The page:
Qatar Airways announces $69 million revenue loss this year

Qatar Airways also adjusted its profit in 2017 to $766 million off revenue of $10.7 billion. (AFP)
Updated 19 September 2018
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Qatar Airways announces $69 million revenue loss this year

DUBAI: Qatar Airways says it suffered a $69 million loss this year off revenue of $11.5 billion amid a boycott of Doha by four Arab nations.
The carrier made the announcement in a statement Tuesday, over a year after the boycott saw Qatar Airways locked out the airspace of Bahrain, Egypt, Saudi Arabia and the United Arab Emirates.
Qatar Airways also adjusted its profit in 2017 to $766 million off revenue of $10.7 billion.
The airline's chief executive, Akbar al-Baker, said: "This turbulent year has inevitably had an impact on our financial results, which reflect the negative effect the illegal blockade has had on our airline."
The four Arab nations are boycotting Doha in a political dispute. Mediation by Kuwait and the United States hasn't managed to stop the boycott.


Can a hungry Mali turn rice technology into ‘white gold’?

Updated 20 October 2018
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Can a hungry Mali turn rice technology into ‘white gold’?

  • Malians are cautiously turning to a controversial farming technique to adapt to the effects of climate change
  • Dubbed the System of Rice Intensification (SRI), the new method was pioneered in Madagascar in 1983

BAGUINEDA: When rice farmers started producing yields nine times larger than normal in the Malian desert near the famed town of Timbuktu a decade ago, a passerby could have mistaken the crop for another desert mirage.
Rather, it was the result of an engineering feat that has left experts in this impoverished nation in awe — but one that has yet to spread widely through Mali’s farming community.
“We must redouble efforts to get political leaders on board,” said Djiguiba Kouyaté, a coordinator in Mali for German development agency GIZ.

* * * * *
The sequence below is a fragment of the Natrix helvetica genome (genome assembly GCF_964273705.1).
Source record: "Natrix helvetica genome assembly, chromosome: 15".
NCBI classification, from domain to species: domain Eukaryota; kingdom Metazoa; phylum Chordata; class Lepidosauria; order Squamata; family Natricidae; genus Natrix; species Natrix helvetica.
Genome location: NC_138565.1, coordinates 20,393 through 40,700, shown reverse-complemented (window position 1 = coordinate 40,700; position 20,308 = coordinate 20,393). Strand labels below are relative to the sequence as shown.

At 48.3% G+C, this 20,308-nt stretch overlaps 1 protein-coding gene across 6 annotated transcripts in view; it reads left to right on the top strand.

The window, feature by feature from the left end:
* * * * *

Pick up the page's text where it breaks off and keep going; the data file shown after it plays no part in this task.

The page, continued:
With hunger a constant menace, Malians are cautiously turning to a controversial farming technique to adapt to the effects of climate change.

 

Dubbed the System of Rice Intensification (SRI), the new method was pioneered in Madagascar in 1983. It involves planting fewer seeds of traditional rice varieties and taking care of them following a strict regime.
Seedlings are transplanted at a very young age and spaced widely. Soil is enriched with organic matter, and must be kept moist, though the system uses less water than traditional rice farming.
Up to 20 million farmers now use SRI in 61 countries, including in nearby Sierra Leone, Senegal and Ivory Coast, said Norman Uphoff, of the SRI International Network and Resources Center at Cornell University in the US.
But, despite its success, the technique has been embraced with varying degrees of enthusiasm. Uphoff said that is because it competes with the improved hybrid and inbred rice varieties that agricultural corporations sell.
For Faliry Boly, who heads a rice-growing association, the prospect of rice becoming a “white gold” for Mali should spur on authorities and farmers to adopt rice intensification.
The method could increase yields while also offering a more environmentally-friendly alternative, including by replacing chemical fertilizers with organic ones, he said.
He also pointed out that rice intensification naturally lends itself to Mali’s largely arid climate.

FACTOID

Up to 20 million farmers now use rice intensification in 61 countries, including in nearby Sierra Leone, Senegal and Ivory Coast.